Accosted at Costco
Last night, after a day of feeling terribad, I managed to drag myself out of the house and go to Costco with Adam and Henry to pick up some needed supplies and eat cheap pizza.
For the first time in years, an older, overweight, white gentleman looked at me with anger in his eyes, and said, as we were walking to the store, “WOW! Which one of you is handicapped?”
I didn’t miss a beat. Rather than being rude, I locked eyes with him and said, “Me! Epilepsy and multiple sclerosis. Thanks!” And under my breath, I muttered, “You fuckin’ asshole.” Part of me wanted to answer, “None of your fuckin’ business, douchebag!” but honesty meant that he had the opportunity to understand both that he’s wrong for asking, and that I am not ashamed of my disability.
I spent at least the next 30 minutes trying to figure out why I was so furious, and why I couldn’t calm down. Was it because someone thought that they should be policing my body? Was it because I didn’t look disabled enough for someone to show basic compassion? Nah. I’m actually proud that I’ve done enough exercise to be able to walk well. But I finally figured it out…
I was pissed because every time a stranger calls me out over my parking space, what they’re really doing is publicly impugning my honor and my husband’s honor, since he’s the one who drives. They’re suggesting, loudly, that we are liars — that I’m not really disabled, and that I don’t deserve the space. And dear LORD, I wish that were the case.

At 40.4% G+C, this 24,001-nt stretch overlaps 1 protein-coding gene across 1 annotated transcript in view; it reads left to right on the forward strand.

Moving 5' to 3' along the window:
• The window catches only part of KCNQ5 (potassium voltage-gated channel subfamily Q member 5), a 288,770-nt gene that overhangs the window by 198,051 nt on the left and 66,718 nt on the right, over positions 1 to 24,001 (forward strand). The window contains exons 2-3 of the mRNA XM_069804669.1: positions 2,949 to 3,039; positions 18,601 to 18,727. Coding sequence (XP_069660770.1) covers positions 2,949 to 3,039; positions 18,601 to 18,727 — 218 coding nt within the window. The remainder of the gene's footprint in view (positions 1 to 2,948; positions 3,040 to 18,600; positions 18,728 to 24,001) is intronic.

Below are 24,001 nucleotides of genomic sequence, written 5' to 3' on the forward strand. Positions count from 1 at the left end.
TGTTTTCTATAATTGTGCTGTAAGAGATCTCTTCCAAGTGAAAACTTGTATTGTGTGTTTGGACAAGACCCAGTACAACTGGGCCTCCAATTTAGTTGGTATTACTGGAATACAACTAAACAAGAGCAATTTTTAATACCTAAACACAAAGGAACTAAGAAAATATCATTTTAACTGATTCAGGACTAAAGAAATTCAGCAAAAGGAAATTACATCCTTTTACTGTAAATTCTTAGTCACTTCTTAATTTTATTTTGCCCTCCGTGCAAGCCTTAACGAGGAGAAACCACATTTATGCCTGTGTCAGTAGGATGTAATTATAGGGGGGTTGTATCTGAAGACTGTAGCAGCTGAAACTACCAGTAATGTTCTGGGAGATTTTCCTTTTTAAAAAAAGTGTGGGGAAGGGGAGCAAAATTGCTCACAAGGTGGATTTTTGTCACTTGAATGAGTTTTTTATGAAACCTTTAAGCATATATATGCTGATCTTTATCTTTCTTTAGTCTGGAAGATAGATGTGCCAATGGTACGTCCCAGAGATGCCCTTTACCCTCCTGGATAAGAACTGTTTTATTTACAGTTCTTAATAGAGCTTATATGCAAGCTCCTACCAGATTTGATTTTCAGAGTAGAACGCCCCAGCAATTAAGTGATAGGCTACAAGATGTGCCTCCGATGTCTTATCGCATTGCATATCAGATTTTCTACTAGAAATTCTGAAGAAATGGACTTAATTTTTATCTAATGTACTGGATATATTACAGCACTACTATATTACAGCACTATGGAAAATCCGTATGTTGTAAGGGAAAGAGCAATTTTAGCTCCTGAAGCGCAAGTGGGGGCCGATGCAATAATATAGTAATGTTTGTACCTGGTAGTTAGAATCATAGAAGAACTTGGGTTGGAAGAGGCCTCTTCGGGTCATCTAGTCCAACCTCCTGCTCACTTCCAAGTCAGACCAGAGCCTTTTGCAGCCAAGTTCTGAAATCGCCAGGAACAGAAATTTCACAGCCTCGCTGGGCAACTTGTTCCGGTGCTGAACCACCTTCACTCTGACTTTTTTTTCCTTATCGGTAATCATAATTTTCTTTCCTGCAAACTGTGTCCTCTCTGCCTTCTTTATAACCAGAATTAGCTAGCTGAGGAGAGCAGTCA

Yesterday, I was actually feeling so badly that I almost didn’t go to the store. I hadn’t bathed in a couple of days (I don’t shower when I’m feeling shitty for fear of falling, and I need Adam at home with me in case of that.), so I put on extra deodorant and a baseball hat to cover my greasy hair. I was wearing pajama leggings and one of Adam’s old t-shirts with no bra — because yesterday, bras hurt too much to wear. My arms were stinging, my legs were heavy, and I’d been battling stomach issues since I woke up. But, apparently, I didn’t look disabled. I just looked like a slob. (Ha! Both can be true.) I dared to go to the store anyway, because I know how important it is to get up and move, even if it’s just a little bit of walking… and I had to get the fuck out of my house. Stir-crazy is no good. I don’t regret it.
Yesterday also happened to be Yom Kippur — the holiest holy day of the year for Jewish people. So, technically, I shouldn’t have been going to the store at sundown anyway… but my faith is anything but traditional.
Before getting in the car, I told Adam that I felt like the self-flagellation practice of the holiday didn’t make a lot of sense for me anyway. I could tell you (or G-d), without blinking an eye, everything that I think is wrong with me, and apologize for it any day of the week — but I have a lot harder time finding the things about me that I should celebrate and thank the Almighty for. If I need to atone for anything, my strong suspicion is that I need to atone for not recognizing or using my gifts to their utmost.
The whole point of Rosh Hashanah and Yom Kippur, and the Days of Awe in between, at least as far as I have groked, is to take stock of where you are in life, get right with yourself and everyone else, and start a new lap around the sun with a better attitude about life and renewed determination to be the best version of “you” you can be.
So, I didn’t just take the stranger’s provocation just at face value. I also felt a nudge from the Universe, reminding me to write here.
I actually started this blog after the first time someone accosted me for parking in an handicapped space. That was back when I could still drive. I like to joke that I’m just in it for the parking because it’s a better attitude to have towards my disability than to sit, mired in self-pity. Gratitude wins every time. So, here’s my prayer of thanks, patterned off of memories of temple services long-since attended.